What is a Bayesian Neural Network?

A Bayesian neural network (BNN) refers to extending standard networks by treating the weights as random variables. Thus, training a BNN focuses on posterior inference given data. In practice, they arise naturally when priors are placed on the weights of a network. They are relatively simple beasts, and, in my opinion, far more interesting than the model itself is the approximate posterior inference associated with them.

Standard NN training via optimization is (from a probabilistic perspective) equivalent to maximum likelihood estimation (MLE) for the weights. For many reasons this is unsatisfactory. One reason is that it lacks proper theoretical justification from a probabilistic perspective: why maximum likelihood? Why just point estimates? Using MLE ignores any uncertainty that we may have in the proper weight values. From a practical standpoint, this type of training is susceptible to overfitting, as NNs often do.

One partial fix for this is to introduce regularization. From a Bayesian perspective, this is equivalent to inducing priors on the weights (say Gaussian distributions if we are using L2 regularization). Optimization in this case is akin to searching for MAP estimators rather than MLE. Again from a probabilistic perspective, this is not the right thing to do, though it certainly works well in practice.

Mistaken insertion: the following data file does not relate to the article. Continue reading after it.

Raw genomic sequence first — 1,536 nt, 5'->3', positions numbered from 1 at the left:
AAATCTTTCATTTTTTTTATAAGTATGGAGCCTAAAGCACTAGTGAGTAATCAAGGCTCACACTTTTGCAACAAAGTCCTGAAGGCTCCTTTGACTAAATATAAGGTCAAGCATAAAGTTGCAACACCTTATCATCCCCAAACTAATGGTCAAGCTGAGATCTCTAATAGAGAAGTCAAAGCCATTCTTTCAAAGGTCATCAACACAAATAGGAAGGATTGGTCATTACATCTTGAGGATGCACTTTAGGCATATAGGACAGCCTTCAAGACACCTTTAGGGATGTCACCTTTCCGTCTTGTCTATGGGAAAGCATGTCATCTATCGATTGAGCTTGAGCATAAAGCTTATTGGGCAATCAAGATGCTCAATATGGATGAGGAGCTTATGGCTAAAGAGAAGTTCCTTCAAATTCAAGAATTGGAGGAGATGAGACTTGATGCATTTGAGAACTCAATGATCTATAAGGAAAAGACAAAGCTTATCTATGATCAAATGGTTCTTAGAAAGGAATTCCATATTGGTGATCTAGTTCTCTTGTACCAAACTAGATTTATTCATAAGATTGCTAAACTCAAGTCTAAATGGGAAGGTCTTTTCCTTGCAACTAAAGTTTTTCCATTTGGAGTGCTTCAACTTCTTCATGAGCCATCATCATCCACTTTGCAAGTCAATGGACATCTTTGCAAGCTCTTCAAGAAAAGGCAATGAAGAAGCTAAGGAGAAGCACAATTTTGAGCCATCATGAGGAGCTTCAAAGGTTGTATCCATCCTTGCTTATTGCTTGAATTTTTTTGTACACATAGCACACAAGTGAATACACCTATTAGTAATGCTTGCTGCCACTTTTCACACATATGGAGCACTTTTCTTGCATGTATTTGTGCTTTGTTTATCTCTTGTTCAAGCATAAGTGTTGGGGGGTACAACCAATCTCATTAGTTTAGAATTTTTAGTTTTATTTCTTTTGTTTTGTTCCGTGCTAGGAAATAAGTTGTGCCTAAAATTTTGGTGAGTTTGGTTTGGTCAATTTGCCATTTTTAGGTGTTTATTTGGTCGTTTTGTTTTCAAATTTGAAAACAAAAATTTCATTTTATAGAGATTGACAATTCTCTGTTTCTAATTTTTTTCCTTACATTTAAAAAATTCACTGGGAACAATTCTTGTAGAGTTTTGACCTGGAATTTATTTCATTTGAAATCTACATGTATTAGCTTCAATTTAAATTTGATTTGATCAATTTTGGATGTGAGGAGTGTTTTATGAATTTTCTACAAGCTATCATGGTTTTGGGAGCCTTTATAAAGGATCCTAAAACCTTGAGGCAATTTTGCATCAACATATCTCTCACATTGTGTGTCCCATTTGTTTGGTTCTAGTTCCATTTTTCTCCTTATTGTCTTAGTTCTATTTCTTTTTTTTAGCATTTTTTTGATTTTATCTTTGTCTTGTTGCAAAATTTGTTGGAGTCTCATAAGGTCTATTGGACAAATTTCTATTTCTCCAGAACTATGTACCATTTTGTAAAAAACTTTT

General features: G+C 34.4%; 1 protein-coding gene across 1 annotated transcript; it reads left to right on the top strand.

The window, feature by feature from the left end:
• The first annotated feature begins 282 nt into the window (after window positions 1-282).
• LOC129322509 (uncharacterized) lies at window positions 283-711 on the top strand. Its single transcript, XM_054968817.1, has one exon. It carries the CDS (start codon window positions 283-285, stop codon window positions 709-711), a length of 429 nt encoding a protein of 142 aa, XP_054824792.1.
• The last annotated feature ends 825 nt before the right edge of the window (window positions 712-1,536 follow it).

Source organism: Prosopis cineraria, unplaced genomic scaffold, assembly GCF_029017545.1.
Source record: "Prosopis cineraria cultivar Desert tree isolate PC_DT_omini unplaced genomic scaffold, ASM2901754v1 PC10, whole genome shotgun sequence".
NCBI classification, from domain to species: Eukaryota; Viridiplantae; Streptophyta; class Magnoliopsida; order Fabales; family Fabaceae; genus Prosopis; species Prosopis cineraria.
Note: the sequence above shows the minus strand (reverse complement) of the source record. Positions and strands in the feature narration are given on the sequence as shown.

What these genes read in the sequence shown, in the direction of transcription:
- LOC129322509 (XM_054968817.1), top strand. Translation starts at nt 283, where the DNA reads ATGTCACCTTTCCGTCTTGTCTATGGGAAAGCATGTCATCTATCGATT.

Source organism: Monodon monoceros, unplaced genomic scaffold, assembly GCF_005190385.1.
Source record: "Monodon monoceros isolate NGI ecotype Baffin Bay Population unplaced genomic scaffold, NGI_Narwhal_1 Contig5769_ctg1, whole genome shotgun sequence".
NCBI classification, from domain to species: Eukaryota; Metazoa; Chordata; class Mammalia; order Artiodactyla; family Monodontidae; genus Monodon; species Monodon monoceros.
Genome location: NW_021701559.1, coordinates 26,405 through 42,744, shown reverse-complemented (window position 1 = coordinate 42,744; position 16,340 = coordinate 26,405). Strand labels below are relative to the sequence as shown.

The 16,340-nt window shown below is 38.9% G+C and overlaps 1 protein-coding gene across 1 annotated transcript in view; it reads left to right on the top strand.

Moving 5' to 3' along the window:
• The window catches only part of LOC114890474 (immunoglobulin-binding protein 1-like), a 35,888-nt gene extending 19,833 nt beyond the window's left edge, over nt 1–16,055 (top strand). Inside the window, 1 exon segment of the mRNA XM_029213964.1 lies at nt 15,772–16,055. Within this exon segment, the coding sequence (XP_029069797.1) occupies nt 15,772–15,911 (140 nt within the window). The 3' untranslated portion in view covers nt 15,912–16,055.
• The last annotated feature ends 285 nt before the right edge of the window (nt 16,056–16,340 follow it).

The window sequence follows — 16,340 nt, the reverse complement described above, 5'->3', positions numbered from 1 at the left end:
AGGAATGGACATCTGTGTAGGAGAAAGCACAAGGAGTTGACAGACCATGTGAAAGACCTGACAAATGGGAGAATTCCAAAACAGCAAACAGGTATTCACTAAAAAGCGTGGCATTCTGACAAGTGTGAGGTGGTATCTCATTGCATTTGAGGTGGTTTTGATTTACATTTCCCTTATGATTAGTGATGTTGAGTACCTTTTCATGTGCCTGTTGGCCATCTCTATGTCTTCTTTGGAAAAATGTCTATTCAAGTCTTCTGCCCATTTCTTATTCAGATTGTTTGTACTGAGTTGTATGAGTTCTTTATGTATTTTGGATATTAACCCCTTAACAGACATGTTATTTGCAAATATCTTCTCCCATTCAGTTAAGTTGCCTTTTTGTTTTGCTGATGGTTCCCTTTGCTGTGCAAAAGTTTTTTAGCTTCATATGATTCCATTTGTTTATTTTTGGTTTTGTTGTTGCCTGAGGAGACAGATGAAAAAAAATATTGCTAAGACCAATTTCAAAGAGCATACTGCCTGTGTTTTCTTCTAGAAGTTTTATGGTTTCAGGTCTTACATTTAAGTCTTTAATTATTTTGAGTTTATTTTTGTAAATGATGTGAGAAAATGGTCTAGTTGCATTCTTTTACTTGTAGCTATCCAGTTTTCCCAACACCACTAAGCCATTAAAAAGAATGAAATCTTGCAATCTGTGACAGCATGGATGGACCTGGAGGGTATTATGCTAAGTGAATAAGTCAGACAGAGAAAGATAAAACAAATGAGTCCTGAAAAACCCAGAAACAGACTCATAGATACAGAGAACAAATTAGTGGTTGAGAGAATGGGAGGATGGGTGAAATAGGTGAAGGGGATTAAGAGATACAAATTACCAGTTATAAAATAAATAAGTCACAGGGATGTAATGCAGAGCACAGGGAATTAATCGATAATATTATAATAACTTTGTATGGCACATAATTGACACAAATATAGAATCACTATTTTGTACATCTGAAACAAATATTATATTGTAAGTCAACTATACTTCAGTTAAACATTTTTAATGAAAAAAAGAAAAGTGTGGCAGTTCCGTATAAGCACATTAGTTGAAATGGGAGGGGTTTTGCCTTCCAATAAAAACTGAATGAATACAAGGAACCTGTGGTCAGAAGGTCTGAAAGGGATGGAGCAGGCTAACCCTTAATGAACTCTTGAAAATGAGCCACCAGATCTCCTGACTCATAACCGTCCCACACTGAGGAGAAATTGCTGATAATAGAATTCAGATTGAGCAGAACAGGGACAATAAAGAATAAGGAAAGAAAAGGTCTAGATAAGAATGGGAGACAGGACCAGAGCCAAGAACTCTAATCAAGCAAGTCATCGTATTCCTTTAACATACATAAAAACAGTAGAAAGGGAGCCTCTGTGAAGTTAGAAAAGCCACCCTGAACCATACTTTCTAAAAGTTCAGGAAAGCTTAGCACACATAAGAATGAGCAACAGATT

The correct (i.e., theoretically justifiable) thing to do is posterior inference [1, 2], though this is very challenging both from a modelling and computational point of view. BNNs are neural networks that take this approach. In the past this was all but impossible, and we had to resort to poor approximations such as Laplace’s method (low complexity) or MCMC (long convergence, difficult to diagnose). However, lately there have been some super-interesting results on using variational inference to do this [3], and this has sparked a great deal of interest in the area.

BNNs are important in specific settings, especially when we care about uncertainty very much. Some examples of these cases are decision making systems, (relatively) smaller data settings, Bayesian Optimization, model-based reinforcement learning and others.

Originally a Quora answer, later a KDnuggets post


  1. Radford, Neal. Bayesian Learning for Neural Networks. 2012 ↩︎

  2. Mackay, David. Bayesian Neural Networks and Density Networks. 1995 ↩︎

  3. Blundell, Charles, et al. Weight Uncertainty in Neural Networks. 2015 ↩︎

Jonathan Gordon
Machine Learning PhD Student

My research interests include probabilistic machine learning, deep learning, and approximate Bayesian inference.